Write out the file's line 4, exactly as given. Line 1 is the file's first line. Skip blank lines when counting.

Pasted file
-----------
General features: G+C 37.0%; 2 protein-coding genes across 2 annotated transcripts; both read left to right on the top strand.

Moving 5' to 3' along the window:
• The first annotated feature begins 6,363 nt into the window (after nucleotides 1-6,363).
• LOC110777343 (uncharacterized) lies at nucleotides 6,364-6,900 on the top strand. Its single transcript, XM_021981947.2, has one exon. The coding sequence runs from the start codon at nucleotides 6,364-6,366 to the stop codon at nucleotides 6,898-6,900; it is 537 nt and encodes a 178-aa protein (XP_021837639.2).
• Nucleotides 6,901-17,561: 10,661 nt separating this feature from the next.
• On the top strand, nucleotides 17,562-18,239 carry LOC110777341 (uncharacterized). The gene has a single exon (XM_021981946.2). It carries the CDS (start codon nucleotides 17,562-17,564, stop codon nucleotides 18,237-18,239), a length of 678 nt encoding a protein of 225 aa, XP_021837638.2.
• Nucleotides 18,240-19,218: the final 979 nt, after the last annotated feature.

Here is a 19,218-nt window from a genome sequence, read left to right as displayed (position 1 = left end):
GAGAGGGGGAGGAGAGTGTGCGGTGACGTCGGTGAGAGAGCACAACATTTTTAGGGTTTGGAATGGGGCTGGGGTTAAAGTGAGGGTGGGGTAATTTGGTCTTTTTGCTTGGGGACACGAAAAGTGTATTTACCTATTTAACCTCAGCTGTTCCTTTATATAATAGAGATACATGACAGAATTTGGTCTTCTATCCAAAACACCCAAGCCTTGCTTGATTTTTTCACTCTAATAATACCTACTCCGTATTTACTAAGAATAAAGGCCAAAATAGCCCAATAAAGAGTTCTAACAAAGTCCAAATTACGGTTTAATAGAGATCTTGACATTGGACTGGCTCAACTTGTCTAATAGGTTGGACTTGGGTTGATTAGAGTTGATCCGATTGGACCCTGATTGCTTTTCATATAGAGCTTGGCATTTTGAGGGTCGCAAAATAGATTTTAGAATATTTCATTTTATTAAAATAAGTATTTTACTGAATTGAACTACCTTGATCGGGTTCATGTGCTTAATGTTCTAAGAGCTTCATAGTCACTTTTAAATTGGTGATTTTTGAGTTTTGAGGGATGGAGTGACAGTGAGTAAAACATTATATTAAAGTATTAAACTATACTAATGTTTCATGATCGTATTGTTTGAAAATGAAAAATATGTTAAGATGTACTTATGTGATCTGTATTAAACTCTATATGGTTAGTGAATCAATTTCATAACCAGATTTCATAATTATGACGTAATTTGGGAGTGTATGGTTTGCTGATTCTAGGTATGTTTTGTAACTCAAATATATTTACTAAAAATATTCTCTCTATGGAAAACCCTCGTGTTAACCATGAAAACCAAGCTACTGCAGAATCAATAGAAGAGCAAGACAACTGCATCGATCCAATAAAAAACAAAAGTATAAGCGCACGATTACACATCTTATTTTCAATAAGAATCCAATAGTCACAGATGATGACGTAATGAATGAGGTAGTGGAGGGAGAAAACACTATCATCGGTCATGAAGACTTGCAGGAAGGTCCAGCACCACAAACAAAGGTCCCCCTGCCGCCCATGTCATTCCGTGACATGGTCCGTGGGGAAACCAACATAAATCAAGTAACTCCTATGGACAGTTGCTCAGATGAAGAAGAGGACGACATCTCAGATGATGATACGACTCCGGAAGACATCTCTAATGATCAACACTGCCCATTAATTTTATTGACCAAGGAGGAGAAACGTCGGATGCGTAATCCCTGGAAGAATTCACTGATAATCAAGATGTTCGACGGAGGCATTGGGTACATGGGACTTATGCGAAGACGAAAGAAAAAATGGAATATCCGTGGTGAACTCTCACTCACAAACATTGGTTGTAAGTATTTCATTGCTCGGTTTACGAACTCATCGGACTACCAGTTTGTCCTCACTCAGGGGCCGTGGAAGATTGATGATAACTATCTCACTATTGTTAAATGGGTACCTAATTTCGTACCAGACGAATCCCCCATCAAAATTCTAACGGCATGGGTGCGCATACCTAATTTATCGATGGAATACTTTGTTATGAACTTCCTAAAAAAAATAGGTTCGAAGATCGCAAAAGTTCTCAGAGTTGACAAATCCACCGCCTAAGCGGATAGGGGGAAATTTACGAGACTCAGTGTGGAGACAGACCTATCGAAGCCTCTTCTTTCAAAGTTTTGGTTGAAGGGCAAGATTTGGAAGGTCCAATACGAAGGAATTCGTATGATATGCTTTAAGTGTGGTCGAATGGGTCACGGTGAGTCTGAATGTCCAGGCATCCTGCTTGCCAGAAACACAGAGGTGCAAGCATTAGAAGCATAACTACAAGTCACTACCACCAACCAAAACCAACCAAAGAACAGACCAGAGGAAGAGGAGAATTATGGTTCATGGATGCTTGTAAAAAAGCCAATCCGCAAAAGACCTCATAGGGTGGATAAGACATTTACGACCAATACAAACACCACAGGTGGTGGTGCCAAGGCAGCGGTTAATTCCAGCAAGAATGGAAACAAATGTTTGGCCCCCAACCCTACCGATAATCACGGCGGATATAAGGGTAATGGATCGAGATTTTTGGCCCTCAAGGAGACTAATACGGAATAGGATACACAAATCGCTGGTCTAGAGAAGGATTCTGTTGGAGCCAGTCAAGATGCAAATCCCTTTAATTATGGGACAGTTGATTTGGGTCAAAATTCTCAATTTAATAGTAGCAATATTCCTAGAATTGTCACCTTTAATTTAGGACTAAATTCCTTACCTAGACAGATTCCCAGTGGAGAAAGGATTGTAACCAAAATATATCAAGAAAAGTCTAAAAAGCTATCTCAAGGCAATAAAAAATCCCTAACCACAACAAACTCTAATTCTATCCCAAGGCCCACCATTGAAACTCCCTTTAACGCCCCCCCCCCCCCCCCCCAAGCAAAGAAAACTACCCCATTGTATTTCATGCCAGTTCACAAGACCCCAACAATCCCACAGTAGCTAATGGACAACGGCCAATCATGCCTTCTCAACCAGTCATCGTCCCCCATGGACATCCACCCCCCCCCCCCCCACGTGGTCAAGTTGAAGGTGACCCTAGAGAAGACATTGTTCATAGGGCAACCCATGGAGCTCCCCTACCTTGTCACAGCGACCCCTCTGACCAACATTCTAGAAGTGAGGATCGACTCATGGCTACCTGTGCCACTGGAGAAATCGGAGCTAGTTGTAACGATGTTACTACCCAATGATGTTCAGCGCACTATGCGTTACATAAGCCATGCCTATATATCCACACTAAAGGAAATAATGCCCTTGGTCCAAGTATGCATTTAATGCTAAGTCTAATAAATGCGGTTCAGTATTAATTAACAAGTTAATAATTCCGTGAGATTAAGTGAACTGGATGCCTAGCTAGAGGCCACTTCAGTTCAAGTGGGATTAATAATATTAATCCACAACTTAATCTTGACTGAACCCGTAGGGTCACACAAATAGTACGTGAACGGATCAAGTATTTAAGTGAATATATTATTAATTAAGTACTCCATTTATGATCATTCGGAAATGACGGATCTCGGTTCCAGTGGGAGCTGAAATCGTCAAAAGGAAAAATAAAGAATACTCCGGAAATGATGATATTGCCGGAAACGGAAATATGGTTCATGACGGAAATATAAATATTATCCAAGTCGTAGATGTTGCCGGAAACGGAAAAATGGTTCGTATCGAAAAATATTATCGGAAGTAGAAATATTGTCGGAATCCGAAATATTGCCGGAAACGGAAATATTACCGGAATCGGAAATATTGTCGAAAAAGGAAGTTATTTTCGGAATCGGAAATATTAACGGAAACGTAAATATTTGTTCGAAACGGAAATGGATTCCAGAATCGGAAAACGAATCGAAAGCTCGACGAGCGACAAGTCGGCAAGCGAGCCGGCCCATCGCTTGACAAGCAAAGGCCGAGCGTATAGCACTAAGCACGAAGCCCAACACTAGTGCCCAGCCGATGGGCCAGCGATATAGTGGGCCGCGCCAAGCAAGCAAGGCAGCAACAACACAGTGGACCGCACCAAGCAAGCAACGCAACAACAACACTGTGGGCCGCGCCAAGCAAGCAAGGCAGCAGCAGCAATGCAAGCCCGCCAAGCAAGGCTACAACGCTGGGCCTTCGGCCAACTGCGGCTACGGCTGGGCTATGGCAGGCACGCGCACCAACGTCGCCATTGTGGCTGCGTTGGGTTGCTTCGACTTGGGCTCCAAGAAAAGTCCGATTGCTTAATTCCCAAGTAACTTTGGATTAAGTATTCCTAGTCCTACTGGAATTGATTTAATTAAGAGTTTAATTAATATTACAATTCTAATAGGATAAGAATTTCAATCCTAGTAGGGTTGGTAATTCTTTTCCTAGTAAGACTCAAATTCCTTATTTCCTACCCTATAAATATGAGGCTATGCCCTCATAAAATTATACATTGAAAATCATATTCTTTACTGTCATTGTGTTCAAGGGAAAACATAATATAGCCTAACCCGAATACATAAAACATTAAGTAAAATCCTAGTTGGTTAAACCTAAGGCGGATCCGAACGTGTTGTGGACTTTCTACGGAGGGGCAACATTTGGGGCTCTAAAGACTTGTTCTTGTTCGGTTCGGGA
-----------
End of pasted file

• LOC110777343 (uncharacterized) lies at nucleotides 6,364-6,900 on the top strand. Its single transcript, XM_021981947.2, has one exon. The coding sequence runs from the start codon at nucleotides 6,364-6,366 to the stop codon at nucleotides 6,898-6,900; it is 537 nt and encodes a 178-aa protein (XP_021837639.2).